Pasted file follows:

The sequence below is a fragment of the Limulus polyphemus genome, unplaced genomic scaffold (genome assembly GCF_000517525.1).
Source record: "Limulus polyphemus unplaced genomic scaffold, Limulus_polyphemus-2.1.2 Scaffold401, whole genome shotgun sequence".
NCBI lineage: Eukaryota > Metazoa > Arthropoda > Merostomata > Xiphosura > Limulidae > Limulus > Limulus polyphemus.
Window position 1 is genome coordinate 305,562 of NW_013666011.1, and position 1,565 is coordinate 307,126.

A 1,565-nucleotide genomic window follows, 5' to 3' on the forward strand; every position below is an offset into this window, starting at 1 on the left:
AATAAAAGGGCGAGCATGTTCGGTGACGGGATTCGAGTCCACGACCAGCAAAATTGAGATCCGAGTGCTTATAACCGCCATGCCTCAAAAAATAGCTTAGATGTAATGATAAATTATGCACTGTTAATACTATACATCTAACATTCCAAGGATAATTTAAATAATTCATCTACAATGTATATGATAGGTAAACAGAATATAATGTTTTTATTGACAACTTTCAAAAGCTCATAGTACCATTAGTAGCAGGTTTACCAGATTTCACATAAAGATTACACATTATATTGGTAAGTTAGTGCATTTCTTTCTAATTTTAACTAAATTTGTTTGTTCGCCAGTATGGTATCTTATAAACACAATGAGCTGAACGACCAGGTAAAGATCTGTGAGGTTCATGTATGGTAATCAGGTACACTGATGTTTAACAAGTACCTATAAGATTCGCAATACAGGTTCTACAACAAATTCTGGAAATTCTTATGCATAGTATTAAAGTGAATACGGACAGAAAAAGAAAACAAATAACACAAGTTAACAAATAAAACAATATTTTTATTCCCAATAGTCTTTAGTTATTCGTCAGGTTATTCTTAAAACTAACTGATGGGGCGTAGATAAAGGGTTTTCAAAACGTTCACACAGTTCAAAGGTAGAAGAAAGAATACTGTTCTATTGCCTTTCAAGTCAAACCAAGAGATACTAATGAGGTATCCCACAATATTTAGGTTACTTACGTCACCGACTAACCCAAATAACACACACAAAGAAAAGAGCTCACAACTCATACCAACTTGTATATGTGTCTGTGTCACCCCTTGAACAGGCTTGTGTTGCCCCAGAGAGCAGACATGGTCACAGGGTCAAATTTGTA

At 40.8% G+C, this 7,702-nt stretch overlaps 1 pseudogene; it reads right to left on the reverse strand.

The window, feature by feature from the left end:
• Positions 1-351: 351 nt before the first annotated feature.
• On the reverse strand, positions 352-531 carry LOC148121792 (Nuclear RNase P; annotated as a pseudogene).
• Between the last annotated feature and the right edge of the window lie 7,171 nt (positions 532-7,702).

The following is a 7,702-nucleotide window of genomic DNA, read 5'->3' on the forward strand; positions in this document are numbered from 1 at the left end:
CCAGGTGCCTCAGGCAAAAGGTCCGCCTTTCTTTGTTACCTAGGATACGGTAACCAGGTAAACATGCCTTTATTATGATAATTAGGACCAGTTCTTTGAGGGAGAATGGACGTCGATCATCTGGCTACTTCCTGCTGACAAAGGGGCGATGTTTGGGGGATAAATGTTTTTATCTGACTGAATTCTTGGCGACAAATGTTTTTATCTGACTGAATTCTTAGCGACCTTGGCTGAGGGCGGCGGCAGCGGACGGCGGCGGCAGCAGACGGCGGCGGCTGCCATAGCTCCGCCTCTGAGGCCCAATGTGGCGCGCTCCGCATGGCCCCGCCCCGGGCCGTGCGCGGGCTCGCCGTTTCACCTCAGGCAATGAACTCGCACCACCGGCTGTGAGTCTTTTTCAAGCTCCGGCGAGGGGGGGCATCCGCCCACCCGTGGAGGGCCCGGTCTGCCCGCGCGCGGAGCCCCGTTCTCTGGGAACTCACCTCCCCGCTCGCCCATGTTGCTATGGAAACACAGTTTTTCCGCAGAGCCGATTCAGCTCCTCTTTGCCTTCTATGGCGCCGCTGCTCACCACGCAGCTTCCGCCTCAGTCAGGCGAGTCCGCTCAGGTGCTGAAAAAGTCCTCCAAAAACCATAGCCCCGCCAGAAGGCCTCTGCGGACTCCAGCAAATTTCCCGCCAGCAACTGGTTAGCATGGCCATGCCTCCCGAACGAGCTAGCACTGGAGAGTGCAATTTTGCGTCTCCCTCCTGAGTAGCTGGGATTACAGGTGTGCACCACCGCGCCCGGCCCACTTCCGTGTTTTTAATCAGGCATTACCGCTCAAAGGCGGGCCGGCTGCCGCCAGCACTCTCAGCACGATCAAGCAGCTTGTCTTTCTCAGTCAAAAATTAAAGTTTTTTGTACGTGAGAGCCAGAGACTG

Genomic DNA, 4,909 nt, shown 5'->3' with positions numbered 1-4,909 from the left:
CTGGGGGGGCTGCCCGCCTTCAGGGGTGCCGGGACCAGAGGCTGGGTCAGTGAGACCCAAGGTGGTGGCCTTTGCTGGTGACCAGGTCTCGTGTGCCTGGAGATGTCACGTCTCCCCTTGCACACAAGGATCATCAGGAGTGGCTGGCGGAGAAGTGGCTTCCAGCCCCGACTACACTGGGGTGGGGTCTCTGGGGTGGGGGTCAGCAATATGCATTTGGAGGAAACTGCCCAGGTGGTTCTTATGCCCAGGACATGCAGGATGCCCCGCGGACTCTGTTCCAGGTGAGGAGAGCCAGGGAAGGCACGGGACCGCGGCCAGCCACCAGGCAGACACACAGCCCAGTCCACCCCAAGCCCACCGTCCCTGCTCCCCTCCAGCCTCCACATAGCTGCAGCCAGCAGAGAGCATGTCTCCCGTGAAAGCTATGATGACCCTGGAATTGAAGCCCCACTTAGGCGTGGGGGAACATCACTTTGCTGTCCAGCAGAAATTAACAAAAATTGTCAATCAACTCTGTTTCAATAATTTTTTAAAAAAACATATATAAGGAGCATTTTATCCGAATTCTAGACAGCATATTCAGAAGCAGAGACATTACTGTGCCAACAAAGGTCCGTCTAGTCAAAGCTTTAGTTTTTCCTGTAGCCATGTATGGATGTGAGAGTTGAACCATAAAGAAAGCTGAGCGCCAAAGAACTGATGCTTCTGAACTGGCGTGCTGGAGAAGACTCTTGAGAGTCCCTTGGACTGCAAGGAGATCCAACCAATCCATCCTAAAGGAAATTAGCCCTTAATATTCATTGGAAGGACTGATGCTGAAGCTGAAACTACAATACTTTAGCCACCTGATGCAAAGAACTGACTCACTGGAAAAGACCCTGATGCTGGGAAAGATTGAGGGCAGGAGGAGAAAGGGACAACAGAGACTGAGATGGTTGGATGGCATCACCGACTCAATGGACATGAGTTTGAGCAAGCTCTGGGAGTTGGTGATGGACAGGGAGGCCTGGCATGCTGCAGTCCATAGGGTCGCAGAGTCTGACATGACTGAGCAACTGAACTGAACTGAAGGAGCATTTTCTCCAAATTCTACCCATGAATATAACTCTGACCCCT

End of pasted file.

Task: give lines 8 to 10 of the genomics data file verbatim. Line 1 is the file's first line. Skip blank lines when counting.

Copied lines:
The window, feature by feature from the left end:
• Positions 1-351: 351 nt before the first annotated feature.
• On the reverse strand, positions 352-531 carry LOC148121792 (Nuclear RNase P; annotated as a pseudogene).